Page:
We will follow Rodriguez. Thus, for the reasons stated by the Austin Court of Appeals, we hold that section 321.003 constitutes a clear and unambiguous legislative waiver of immunity from suit.

The Hospital also contends that section 321.003 is an unconstitutional delegation of legislative authority to MHMR, an executive agency. However, section 321.003 does not delegate any responsibilities to MHMR. See Tex. Health Safety Code Ann. § 321.003. Instead, it appears that the Hospital's delegation argument challenges section 321.002 which directs MHMR to promulgate a "patient's bill of rights." Id. § 321.002(a). Section 321.002 is the statutory basis for the administratively promulgated "bill of rights" under which MHMR's liability would be decided.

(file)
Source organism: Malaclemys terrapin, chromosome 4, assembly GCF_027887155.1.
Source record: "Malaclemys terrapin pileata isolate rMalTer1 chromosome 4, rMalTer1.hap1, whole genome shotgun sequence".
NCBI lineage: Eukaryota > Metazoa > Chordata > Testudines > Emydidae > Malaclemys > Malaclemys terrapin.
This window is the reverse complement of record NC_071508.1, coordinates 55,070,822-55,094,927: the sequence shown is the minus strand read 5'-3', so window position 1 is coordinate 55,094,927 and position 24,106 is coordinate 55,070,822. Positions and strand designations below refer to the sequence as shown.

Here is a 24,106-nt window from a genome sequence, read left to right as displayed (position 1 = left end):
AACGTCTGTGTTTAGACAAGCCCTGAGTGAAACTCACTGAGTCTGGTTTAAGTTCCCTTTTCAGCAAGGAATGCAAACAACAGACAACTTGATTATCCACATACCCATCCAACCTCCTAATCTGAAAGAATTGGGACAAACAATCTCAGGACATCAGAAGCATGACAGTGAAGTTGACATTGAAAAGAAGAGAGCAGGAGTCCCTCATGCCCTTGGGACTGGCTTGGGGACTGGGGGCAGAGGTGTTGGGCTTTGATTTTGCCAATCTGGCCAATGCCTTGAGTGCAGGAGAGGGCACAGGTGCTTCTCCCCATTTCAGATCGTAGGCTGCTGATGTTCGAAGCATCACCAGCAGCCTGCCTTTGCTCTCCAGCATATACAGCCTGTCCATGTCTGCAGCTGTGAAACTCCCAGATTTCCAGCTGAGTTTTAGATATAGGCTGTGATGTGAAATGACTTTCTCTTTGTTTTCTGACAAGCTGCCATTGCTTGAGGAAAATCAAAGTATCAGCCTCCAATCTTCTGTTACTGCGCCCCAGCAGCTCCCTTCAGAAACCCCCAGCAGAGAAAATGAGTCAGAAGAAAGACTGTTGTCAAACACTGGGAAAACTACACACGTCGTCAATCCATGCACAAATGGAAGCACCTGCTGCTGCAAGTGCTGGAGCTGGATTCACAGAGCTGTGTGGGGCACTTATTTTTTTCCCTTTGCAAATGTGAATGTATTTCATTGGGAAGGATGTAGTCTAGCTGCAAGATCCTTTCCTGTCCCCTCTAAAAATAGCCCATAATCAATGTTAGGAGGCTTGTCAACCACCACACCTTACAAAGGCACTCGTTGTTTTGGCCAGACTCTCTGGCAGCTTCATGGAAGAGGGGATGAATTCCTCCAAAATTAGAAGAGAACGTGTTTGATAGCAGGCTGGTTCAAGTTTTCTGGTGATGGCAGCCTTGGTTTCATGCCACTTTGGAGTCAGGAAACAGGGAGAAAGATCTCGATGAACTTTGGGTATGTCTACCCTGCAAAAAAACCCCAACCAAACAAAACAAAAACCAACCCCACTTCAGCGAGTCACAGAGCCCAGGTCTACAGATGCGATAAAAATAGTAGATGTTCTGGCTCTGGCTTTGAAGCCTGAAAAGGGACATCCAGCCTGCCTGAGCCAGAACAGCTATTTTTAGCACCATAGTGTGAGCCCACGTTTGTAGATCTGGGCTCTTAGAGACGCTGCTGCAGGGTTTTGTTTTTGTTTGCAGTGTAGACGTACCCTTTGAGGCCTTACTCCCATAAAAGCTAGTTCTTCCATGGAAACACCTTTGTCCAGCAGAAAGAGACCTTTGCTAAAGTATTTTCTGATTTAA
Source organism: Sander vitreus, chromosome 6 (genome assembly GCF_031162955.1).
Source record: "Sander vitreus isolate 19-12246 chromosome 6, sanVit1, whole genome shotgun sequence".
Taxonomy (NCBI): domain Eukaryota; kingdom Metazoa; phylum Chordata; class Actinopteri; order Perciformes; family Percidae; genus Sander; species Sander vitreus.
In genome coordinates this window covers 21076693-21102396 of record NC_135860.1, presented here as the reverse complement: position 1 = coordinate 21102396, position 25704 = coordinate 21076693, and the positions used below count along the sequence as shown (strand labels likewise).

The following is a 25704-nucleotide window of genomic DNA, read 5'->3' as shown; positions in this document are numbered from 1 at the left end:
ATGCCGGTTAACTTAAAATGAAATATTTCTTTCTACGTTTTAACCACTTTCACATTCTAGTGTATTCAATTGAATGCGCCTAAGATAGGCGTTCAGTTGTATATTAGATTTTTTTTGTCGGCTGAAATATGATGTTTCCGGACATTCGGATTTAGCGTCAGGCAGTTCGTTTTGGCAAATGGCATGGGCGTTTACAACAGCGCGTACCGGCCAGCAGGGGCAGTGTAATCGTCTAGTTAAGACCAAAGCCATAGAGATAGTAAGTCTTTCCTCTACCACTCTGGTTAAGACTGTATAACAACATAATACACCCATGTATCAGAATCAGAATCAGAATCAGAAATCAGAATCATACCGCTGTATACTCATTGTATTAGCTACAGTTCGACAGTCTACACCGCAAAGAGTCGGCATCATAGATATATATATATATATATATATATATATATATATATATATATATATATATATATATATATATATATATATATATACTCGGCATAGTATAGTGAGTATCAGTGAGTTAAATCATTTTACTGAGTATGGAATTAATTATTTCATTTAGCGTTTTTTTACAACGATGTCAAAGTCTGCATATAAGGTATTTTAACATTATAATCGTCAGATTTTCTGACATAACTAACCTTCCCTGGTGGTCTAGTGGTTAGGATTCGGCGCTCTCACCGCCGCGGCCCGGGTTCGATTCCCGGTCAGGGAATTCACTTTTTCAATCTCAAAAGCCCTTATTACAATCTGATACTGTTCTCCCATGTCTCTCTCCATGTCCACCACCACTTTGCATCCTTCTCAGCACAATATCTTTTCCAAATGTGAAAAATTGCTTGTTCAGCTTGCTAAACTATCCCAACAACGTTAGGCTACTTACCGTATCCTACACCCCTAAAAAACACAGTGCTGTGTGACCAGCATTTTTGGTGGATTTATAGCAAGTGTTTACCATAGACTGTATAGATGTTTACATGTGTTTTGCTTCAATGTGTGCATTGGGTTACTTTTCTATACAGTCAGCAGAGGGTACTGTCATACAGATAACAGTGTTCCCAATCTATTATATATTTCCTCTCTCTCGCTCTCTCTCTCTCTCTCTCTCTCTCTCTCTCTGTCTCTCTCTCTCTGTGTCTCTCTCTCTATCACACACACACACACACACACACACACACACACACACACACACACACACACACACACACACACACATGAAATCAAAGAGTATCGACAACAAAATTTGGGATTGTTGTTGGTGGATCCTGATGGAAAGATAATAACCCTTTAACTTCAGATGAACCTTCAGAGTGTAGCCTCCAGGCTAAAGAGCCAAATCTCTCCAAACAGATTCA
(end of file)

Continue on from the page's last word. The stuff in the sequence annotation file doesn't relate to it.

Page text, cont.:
The constitutionality of section 321.002 has no bearing on the trial court's jurisdiction to entertain Taylor's suit. Thus, it is not the proper subject of a plea to the jurisdiction. See Jones, 8 S.W.3d at 638-39; Pearce, 16 S.W.3d at 459.

For the foregoing reasons, we affirm the order denying the Hospital's plea to the jurisdiction.

Justice GRAY dissenting.


This case is about whether the State Legislature clearly and unambiguously waived sovereign immunity from being sued for violations of a "patient's bill of rights." We are not to determine what is good public policy or bad public policy. We are not to fix or repair what the Legislature wrote.

Because this is an interlocutory appeal of a plea to the jurisdiction, the particular facts of the case are not relevant to this analysis. Thus, nothing herein should be construed as an opinion about the merits of the underlying claim.